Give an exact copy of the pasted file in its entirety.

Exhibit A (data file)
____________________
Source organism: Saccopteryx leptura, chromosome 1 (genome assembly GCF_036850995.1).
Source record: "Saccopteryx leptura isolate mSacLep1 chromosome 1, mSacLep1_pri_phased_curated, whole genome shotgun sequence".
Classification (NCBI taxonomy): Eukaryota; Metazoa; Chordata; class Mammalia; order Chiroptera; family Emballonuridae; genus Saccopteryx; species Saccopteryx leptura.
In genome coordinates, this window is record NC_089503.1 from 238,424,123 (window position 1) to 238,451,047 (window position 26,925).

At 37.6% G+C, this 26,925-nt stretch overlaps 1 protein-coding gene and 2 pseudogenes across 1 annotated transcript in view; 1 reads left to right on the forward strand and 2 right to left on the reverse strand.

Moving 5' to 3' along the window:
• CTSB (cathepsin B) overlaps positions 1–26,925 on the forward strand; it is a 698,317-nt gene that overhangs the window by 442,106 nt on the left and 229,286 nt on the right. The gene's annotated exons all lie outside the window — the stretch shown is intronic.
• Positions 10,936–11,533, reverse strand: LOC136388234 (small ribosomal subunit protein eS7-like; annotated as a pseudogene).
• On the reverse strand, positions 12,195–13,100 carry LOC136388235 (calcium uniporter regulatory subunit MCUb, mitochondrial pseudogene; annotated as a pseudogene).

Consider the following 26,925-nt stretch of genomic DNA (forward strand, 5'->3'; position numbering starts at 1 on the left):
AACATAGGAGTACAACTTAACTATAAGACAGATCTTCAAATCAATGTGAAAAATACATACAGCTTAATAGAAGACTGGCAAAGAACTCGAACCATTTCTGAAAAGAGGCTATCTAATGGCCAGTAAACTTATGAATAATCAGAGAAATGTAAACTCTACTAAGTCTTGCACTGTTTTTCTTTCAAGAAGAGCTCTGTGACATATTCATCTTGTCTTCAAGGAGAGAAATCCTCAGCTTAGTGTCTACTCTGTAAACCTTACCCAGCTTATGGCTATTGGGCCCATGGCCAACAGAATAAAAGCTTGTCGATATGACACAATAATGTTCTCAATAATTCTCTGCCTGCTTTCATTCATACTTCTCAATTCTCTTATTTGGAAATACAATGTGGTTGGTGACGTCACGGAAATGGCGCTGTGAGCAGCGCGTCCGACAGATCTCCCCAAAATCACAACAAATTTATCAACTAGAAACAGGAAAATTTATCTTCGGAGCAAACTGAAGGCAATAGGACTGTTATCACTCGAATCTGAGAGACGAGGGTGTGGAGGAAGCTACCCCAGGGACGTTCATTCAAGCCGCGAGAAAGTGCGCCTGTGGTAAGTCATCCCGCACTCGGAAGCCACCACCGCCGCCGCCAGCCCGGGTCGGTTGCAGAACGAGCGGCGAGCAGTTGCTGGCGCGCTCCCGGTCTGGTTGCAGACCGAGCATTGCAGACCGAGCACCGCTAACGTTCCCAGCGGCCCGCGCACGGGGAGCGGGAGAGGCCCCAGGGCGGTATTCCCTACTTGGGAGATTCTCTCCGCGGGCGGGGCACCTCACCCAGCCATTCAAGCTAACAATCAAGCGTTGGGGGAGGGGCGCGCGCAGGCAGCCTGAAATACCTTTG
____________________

Source organism: Saccopteryx leptura, chromosome 1 (genome assembly GCF_036850995.1).
Source record: "Saccopteryx leptura isolate mSacLep1 chromosome 1, mSacLep1_pri_phased_curated, whole genome shotgun sequence".
Classification (NCBI taxonomy): Eukaryota; Metazoa; Chordata; class Mammalia; order Chiroptera; family Emballonuridae; genus Saccopteryx; species Saccopteryx leptura.
In genome coordinates, this window is record NC_089503.1 from 238,424,123 (window position 1) to 238,451,047 (window position 26,925).

At 37.6% G+C, this 26,925-nt stretch overlaps 1 protein-coding gene and 2 pseudogenes across 1 annotated transcript in view; 1 reads left to right on the forward strand and 2 right to left on the reverse strand.

Moving 5' to 3' along the window:
• CTSB (cathepsin B) overlaps positions 1–26,925 on the forward strand; it is a 698,317-nt gene that overhangs the window by 442,106 nt on the left and 229,286 nt on the right. The gene's annotated exons all lie outside the window — the stretch shown is intronic.
• Positions 10,936–11,533, reverse strand: LOC136388234 (small ribosomal subunit protein eS7-like; annotated as a pseudogene).
• On the reverse strand, positions 12,195–13,100 carry LOC136388235 (calcium uniporter regulatory subunit MCUb, mitochondrial pseudogene; annotated as a pseudogene).

Consider the following 26,925-nt stretch of genomic DNA (forward strand, 5'->3'; position numbering starts at 1 on the left):
AACATAGGAGTACAACTTAACTATAAGACAGATCTTCAAATCAATGTGAAAAATACATACAGCTTAATAGAAGACTGGCAAAGAACTCGAACCATTTCTGAAAAGAGGCTATCTAATGGCCAGTAAACTTATGAATAATCAGAGAAATGTAAACTCTACTAAGTCTTGCACTGTTTTTCTTTCAAGAAGAGCTCTGTGACATATTCATCTTGTCTTCAAGGAGAGAAATCCTCAGCTTAGTGTCTACTCTGTAAACCTTACCCAGCTTATGGCTATTGGGCCCATGGCCAACAGAATAAAAGCTTGTCGATATGACACAATAATGTTCTCAATAATTCTCTGCCTGCTTTCATTCATACTTCTCAATTCTCTTATTTGGAAATACAATGTGGTTGGTGACGTCACGGAAATGGCGCTGTGAGCAGCGCGTCCGACAGATCTCCCCAAAATCACAACAAATTTATCAACTAGAAACAGGAAAATTTATCTTCGGAGCAAACTGAAGGCAATAGGACTGTTATCACTCGAATCTGAGAGACGAGGGTGTGGAGGAAGCTACCCCAGGGACGTTCATTCAAGCCGCGAGAAAGTGCGCCTGTGGTAAGTCATCCCGCACTCGGAAGCCACCACCGCCGCCGCCAGCCCGGGTCGGTTGCAGAACGAGCGGCGAGCAGTTGCTGGCGCGCTCCCGGTCTGGTTGCAGACCGAGCATTGCAGACCGAGCACCGCTAACGTTCCCAGCGGCCCGCGCACGGGGAGCGGGAGAGGCCCCAGGGCGGTATTCCCTACTTGGGAGATTCTCTCCGCGGGCGGGGCACCTCACCCAGCCATTCAAGCTAACAATCAAGCGTTGGGGGAGGGGCGCGCGCAGGCAGCCTGAAATACCTTTG